"Our results suggest that the Surgeon General's recent estimate of smoking-attributable mortality may have been an underestimate. The Surgeon General's estimate, which took into account only the 21 diseases formally established as caused by smoking, was that approximately 437,000 deaths among adults are caused each year by active smoking (not including secondhand smoke). However, the Surgeon General’s report presents an alternative estimate of 556,000 deaths among adults on the basis of the excess mortality from all causes. The difference between these two estimates is nearly 120,000 deaths.1 If, as suggested by the results in our cohort, at least half of this difference is due to associations of smoking with diseases that are causal but are not yet formally established as such, then at least 60,000 additional deaths each year among U.S. men and women may be caused by cigarette smoking."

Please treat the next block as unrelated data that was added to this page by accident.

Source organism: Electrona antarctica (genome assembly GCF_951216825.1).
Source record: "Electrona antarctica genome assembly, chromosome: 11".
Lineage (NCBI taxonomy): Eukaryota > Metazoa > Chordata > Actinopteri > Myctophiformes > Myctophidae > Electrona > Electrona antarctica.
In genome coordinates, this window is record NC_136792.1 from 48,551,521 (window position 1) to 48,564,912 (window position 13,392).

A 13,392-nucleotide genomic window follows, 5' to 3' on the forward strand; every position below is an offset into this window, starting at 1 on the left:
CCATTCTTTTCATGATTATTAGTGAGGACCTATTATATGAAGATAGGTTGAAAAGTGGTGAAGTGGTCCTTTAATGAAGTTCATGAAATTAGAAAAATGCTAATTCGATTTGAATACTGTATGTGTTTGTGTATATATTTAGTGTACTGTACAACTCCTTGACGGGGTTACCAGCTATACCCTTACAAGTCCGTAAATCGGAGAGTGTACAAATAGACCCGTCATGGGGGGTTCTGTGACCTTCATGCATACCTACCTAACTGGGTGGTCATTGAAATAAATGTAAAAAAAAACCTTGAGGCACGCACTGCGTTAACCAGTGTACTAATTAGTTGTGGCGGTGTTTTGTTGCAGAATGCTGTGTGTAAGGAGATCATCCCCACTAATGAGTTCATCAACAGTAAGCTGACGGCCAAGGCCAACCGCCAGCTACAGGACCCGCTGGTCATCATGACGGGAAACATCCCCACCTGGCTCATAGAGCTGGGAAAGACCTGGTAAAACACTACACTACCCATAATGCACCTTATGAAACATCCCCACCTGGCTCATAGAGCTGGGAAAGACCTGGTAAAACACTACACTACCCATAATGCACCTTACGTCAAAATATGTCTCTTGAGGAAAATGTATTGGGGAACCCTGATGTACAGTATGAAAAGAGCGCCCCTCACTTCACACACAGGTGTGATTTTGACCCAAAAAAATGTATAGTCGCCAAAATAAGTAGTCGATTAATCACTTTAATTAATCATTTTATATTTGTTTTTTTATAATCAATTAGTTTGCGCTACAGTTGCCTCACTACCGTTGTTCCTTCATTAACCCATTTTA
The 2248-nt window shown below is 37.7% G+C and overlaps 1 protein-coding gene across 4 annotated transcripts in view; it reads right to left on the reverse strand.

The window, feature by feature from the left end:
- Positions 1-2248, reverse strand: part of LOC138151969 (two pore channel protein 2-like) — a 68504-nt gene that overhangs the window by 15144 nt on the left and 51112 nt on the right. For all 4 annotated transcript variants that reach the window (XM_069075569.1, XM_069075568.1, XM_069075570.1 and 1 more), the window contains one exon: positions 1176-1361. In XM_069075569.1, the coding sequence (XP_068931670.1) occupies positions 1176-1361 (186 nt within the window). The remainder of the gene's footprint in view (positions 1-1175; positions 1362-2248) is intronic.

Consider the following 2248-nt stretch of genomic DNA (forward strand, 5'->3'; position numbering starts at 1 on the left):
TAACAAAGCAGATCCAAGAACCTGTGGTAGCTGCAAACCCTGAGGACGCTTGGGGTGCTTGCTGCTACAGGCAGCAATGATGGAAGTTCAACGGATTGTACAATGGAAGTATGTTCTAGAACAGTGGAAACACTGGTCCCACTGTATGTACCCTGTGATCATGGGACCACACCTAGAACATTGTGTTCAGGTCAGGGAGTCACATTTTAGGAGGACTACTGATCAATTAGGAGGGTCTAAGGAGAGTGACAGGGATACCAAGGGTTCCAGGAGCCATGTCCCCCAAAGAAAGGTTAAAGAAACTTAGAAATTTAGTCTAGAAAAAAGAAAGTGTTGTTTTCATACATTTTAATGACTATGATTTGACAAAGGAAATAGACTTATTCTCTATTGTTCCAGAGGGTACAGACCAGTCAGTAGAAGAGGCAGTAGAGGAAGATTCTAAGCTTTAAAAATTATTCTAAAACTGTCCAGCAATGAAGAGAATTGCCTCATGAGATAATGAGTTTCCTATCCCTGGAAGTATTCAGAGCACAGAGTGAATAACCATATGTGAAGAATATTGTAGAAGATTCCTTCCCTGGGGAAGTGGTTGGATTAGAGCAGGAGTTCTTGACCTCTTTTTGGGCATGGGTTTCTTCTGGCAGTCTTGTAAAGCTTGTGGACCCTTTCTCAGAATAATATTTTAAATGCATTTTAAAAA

Brian D. Carter, M.P.H., Christian C. Abnet, Ph.D., et al., "Smoking and Mortality - Beyond Established Causes," New England Journal of Medicine, Feb 12, 2015;372:631-40.